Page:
Every now and then if you look out to sea, you may see something which is hard to believe. A large, white bird, hurtling at breakneck speed towards the water. If you have been a lucky witness to this, the bird you have seen is a gannet. These are the largest sea birds in Ireland with a wing span of just under 2m. The gannet species which frequents our shores is the Northern gannet.
Ireland is actually one of the strongholds of this incredible avian, with ¾ of the world’s population breeding in Ireland and the UK. The three largest colonies in the country are at Little Skellig, County Kerry, Great Saltee, Co. Wexford and Bull Rock, Co. Cork. Little Skellig by far has the largest colony with over 26,000 nests. The birds are so proliferate here that the imposing rocks have what looks like a coating of icing. This is actually ‘guano’ or bird waste which scours out the rock due to its acidity.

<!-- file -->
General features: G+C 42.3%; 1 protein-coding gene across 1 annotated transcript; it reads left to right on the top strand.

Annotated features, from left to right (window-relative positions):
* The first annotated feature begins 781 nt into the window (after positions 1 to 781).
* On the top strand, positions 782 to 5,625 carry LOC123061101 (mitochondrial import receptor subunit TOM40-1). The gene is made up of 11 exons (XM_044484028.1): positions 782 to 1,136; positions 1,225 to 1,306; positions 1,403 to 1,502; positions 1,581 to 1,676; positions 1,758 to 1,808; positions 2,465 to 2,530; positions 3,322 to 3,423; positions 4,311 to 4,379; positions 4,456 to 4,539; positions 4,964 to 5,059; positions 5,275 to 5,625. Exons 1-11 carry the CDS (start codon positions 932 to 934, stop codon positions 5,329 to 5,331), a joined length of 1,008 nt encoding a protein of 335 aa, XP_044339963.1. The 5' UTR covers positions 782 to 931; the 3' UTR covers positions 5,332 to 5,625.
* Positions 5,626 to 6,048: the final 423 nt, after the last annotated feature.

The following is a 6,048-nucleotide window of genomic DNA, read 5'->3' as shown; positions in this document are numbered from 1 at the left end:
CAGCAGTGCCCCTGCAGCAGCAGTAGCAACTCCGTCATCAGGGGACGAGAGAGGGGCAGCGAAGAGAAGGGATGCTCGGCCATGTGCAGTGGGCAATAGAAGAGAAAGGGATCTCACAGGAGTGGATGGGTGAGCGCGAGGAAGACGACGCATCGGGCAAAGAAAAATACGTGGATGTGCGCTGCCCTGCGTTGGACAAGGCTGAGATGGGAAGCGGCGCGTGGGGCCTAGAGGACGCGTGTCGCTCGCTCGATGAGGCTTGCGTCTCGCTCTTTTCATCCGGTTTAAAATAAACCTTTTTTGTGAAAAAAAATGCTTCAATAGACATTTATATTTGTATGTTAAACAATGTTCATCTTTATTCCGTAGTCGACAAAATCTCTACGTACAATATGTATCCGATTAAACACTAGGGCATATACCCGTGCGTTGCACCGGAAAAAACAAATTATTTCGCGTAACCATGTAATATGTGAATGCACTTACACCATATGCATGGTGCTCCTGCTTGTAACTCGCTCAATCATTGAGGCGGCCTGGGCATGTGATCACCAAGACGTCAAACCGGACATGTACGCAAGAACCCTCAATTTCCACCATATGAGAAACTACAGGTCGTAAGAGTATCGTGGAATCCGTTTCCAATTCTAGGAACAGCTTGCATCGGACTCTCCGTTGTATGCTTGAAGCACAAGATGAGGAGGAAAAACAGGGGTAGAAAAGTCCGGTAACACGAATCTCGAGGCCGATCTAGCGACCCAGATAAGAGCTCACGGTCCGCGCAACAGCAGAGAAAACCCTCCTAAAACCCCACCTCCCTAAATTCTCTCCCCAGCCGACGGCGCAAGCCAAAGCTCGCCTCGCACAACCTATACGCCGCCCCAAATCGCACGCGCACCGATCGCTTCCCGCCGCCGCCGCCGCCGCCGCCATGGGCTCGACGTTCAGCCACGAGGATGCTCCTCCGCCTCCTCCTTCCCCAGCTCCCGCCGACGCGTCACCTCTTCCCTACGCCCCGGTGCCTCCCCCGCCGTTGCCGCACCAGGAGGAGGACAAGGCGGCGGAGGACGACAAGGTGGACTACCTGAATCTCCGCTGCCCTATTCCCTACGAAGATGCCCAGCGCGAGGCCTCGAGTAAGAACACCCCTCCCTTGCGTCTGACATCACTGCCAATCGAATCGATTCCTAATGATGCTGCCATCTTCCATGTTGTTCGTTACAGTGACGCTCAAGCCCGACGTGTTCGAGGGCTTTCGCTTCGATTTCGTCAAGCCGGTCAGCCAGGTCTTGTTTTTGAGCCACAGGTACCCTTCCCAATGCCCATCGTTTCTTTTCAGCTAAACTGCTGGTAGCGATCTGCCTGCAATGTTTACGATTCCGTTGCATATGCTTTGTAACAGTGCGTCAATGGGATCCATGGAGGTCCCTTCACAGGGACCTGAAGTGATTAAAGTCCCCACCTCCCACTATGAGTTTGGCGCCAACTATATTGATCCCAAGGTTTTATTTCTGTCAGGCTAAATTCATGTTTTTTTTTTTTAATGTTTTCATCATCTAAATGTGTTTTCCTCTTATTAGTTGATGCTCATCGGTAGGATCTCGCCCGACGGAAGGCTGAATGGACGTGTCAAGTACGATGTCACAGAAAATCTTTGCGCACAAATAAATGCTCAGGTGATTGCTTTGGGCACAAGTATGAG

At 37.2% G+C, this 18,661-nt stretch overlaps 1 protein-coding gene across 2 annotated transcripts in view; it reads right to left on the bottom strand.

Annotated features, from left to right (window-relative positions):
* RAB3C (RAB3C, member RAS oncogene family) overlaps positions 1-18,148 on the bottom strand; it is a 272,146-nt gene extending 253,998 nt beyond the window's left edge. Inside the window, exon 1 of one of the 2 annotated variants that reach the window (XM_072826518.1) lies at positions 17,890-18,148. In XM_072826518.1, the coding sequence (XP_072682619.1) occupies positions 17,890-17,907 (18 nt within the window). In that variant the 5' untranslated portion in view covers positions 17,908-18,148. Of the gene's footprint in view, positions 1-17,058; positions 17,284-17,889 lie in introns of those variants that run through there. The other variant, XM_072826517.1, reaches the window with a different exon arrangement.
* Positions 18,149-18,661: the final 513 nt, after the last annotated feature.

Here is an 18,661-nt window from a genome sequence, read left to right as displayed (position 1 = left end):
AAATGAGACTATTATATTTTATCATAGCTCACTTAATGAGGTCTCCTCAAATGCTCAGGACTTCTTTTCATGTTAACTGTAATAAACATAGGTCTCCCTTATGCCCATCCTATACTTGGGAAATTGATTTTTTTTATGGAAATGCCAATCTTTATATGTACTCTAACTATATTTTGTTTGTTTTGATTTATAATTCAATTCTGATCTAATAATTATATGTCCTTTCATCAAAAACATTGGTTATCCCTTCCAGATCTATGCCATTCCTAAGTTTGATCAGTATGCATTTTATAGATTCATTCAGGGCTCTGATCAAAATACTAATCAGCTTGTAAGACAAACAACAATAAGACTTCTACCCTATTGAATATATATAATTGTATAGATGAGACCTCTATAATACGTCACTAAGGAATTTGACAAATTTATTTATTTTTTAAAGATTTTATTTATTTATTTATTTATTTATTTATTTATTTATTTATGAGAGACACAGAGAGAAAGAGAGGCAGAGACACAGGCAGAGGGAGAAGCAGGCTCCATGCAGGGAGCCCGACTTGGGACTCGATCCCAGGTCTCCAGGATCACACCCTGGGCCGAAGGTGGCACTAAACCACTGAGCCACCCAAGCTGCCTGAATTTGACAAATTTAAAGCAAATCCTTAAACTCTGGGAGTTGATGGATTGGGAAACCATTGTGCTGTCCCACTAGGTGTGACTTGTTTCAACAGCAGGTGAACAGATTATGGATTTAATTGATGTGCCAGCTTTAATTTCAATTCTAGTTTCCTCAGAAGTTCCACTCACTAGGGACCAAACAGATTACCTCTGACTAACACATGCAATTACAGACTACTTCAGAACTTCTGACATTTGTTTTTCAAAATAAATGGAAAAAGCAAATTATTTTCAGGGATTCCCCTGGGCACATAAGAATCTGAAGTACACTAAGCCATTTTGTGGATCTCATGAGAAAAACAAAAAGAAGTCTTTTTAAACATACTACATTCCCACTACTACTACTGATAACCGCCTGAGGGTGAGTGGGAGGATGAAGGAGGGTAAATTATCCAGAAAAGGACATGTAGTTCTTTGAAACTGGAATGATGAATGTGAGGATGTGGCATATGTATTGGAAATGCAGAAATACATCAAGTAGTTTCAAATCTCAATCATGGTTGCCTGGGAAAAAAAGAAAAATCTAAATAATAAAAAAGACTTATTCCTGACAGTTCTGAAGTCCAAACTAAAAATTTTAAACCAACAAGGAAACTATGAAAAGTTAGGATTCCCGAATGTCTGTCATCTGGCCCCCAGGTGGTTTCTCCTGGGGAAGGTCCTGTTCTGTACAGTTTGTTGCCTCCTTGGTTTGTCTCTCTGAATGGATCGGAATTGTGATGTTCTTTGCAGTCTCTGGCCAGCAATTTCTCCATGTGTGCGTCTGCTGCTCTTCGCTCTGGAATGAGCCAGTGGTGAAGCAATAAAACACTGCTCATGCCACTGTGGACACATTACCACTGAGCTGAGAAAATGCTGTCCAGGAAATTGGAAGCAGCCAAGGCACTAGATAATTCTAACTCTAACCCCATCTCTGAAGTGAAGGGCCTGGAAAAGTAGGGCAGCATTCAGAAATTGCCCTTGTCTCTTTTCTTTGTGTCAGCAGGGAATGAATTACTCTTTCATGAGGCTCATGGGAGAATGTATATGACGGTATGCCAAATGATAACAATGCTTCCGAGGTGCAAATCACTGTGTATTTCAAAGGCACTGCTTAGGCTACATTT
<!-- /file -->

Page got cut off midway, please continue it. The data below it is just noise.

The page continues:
The birds nest here in large, smelly, noisy colonies. They raise one chick annually with their faithful partners. Gannets reach maturity between the age of 4 and 5 and will pair with another bird for multiple seasons and possibly for life. Chicks are fed semi digested fish when very young and this will change to whole fish as the chicks grow. This baby will not move about or flap its wings as it could fall from its precariously balanced cliff nest. It will leave its parents when it is 75 days old and glide down the cliff to the sea, never to return.
Physically these birds have a dazzling array of features which morph them into torpedoes for their high impact sea entries. They have extremely acute eyesight and can spot a fish from 40m above the water surface. Once their quarry is spotted, they proceed to fold their wings back and pierce the water like an arrow. They can hit the water at 100km/h which could be fatal if wrongly timed. They have very thick skulls which act like crash helmets. Their throat also contains air pouches which inflate and function like an air bag to protect their bodies. They can even chase their fish down another 10m to seal the deal.
Even though gannet may be a byword for gluttony, would you really work that hard for your food?